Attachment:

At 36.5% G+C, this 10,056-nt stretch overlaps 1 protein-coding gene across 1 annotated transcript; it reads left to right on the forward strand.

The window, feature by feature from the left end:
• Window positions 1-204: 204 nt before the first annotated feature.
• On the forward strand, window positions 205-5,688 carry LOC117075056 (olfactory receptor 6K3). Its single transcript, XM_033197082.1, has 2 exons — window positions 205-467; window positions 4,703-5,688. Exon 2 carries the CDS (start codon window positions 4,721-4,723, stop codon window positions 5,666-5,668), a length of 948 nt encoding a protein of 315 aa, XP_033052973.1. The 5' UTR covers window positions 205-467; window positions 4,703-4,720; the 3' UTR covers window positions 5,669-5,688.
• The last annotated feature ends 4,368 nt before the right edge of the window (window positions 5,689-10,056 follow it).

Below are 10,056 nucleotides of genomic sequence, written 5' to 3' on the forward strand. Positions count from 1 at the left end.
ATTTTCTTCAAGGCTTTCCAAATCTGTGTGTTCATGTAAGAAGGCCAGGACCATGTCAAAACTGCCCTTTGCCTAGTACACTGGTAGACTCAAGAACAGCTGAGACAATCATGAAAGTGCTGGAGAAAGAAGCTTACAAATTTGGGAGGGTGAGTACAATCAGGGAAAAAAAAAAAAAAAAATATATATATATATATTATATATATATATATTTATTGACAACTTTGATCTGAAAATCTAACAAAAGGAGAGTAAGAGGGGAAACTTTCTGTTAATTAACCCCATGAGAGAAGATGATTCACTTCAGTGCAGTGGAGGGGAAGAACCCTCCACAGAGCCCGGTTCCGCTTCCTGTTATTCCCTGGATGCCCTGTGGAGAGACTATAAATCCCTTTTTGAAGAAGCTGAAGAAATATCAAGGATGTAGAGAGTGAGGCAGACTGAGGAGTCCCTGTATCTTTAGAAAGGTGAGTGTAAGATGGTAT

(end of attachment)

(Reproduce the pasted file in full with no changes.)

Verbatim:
At 36.5% G+C, this 10,056-nt stretch overlaps 1 protein-coding gene across 1 annotated transcript; it reads left to right on the forward strand.

The window, feature by feature from the left end:
• Window positions 1-204: 204 nt before the first annotated feature.
• On the forward strand, window positions 205-5,688 carry LOC117075056 (olfactory receptor 6K3). Its single transcript, XM_033197082.1, has 2 exons — window positions 205-467; window positions 4,703-5,688. Exon 2 carries the CDS (start codon window positions 4,721-4,723, stop codon window positions 5,666-5,668), a length of 948 nt encoding a protein of 315 aa, XP_033052973.1. The 5' UTR covers window positions 205-467; window positions 4,703-4,720; the 3' UTR covers window positions 5,669-5,688.
• The last annotated feature ends 4,368 nt before the right edge of the window (window positions 5,689-10,056 follow it).

Below are 10,056 nucleotides of genomic sequence, written 5' to 3' on the forward strand. Positions count from 1 at the left end.
ATTTTCTTCAAGGCTTTCCAAATCTGTGTGTTCATGTAAGAAGGCCAGGACCATGTCAAAACTGCCCTTTGCCTAGTACACTGGTAGACTCAAGAACAGCTGAGACAATCATGAAAGTGCTGGAGAAAGAAGCTTACAAATTTGGGAGGGTGAGTACAATCAGGGAAAAAAAAAAAAAAAAATATATATATATATATTATATATATATATATTTATTGACAACTTTGATCTGAAAATCTAACAAAAGGAGAGTAAGAGGGGAAACTTTCTGTTAATTAACCCCATGAGAGAAGATGATTCACTTCAGTGCAGTGGAGGGGAAGAACCCTCCACAGAGCCCGGTTCCGCTTCCTGTTATTCCCTGGATGCCCTGTGGAGAGACTATAAATCCCTTTTTGAAGAAGCTGAAGAAATATCAAGGATGTAGAGAGTGAGGCAGACTGAGGAGTCCCTGTATCTTTAGAAAGGTGAGTGTAAGATGGTAT